BROOK     English
Denoted a person who lived near a brook, a word derived from Old English broc.
BROOKE     English
Variant of BROOK
BROOKS     English
Variant of BROOK
BROWN     English
Originally a nickname for a person who had brown hair or skin.
BROWNLOW     English
Of Anglo-Saxon origin and is of two parts, brown (descriptive) and lowe (topographical)... [more]
BRYAN     English
From the given name BRIAN.
BRYANT     English
From the given name BRIAN.
BRYSON     English
Means "son of BRICE".
BUCKLEY (1)     English, French
Originated from the Norman surname Beauclerc meaning "beautiful or fair clergyman".
BUCKLEY (2)     English
From an English place name derived from bucca "goat" and leah "woodland, clearing".
BULLARD     English
Occupational name for a scribe, derived from Middle English bulle "letter".
BULLE     Dutch, English
Variant of BUL
BULLOCK     English
From a nickname meaning "young bull".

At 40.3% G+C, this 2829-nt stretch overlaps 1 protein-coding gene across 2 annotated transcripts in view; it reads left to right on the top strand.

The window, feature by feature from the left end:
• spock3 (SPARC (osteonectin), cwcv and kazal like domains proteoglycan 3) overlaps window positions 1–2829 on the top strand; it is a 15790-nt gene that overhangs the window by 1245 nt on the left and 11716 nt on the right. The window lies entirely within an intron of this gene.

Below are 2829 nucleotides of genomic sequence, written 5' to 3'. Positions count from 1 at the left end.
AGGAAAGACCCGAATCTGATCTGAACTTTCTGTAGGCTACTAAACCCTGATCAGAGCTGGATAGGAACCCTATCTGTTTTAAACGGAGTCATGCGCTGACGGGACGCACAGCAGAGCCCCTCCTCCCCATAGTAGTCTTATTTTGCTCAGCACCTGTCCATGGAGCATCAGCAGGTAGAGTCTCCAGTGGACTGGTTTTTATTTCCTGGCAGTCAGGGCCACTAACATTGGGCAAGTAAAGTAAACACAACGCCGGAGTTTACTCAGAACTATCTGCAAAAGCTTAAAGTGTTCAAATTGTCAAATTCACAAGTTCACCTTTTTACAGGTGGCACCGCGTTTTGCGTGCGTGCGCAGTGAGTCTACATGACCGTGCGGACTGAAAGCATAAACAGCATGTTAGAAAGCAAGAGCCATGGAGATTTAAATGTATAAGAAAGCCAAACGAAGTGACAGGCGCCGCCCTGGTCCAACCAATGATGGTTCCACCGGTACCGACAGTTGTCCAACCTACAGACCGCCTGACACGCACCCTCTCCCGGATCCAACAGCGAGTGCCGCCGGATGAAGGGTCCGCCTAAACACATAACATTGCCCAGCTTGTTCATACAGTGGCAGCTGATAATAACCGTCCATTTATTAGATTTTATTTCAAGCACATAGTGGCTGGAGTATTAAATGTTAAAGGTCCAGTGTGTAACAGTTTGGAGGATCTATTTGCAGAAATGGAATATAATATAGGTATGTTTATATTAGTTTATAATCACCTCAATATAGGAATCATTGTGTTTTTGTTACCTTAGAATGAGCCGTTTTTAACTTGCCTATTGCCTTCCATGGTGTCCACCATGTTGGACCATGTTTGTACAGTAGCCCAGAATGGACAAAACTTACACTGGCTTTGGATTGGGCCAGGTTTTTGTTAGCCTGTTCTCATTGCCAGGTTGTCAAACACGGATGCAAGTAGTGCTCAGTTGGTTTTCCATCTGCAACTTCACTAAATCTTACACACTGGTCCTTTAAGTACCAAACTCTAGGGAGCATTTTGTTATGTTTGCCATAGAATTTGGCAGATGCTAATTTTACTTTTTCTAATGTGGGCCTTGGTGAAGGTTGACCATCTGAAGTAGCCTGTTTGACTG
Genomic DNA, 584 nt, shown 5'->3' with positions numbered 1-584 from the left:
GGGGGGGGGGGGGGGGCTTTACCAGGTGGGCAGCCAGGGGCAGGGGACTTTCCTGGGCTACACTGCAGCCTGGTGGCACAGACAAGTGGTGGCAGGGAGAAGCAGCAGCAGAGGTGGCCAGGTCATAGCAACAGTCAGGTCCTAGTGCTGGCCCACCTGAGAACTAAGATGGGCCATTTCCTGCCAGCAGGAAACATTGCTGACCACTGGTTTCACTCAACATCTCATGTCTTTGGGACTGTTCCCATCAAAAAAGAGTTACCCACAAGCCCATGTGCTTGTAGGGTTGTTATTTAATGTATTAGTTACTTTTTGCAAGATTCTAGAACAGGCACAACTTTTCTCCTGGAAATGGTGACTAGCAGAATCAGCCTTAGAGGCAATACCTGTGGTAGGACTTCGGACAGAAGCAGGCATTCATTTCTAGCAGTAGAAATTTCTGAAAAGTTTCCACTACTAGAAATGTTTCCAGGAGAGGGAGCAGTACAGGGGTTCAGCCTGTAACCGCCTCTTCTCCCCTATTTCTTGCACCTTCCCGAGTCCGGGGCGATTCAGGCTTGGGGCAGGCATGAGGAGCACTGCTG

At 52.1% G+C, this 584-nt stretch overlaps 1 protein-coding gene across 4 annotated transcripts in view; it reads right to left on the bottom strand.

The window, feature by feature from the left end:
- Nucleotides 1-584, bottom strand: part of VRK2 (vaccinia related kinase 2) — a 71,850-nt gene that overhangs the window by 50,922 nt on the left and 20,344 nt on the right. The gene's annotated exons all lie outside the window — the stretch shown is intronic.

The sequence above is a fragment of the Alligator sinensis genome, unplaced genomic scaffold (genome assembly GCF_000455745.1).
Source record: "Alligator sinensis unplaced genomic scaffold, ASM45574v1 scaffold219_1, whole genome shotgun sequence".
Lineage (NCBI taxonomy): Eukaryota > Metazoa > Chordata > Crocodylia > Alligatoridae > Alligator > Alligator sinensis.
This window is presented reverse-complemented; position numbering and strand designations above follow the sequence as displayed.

BUNKER     English
Derived from Norman French de Bon Coer meaning "of a good heart".
BURKE     English, Irish
Derived from Middle English burk, meaning "fort or fortified town"... [more]
BURNHAM     English
Derived from Burnham, a town in Norfolk and Essex, England... [more]
BURNS (1)     English, Scottish
Derived from Old English burne "stream"... [more]
BURRELL     English
This was the name of a type of cloth... [more]
BURTON     English
English place name derived from the Old English meaning "fortified town".
BUSH     English
Given to a person who lived in or near bushes.
BUTCHER     English
Occupational name for a butcher, derived from Old French bouchier.
BUTLER     English, Irish
From the Middle English word botte, which means "a vat or large trough used to contain wine"... [more]
BUTTS     English
From a nickname meaning "short, stumpy".
BYRD     English
Variant of BIRD
CANNON     English
From the ecclesiastical usage of canon, referring to a church official.
CANTRELL     English
Habitational name for someone from Cantrell in Devon, from an unknown first element and the Old English hyll, meaning "hill".
CARL     English, Dutch
From the given name CHARLES.
CARLISLE     English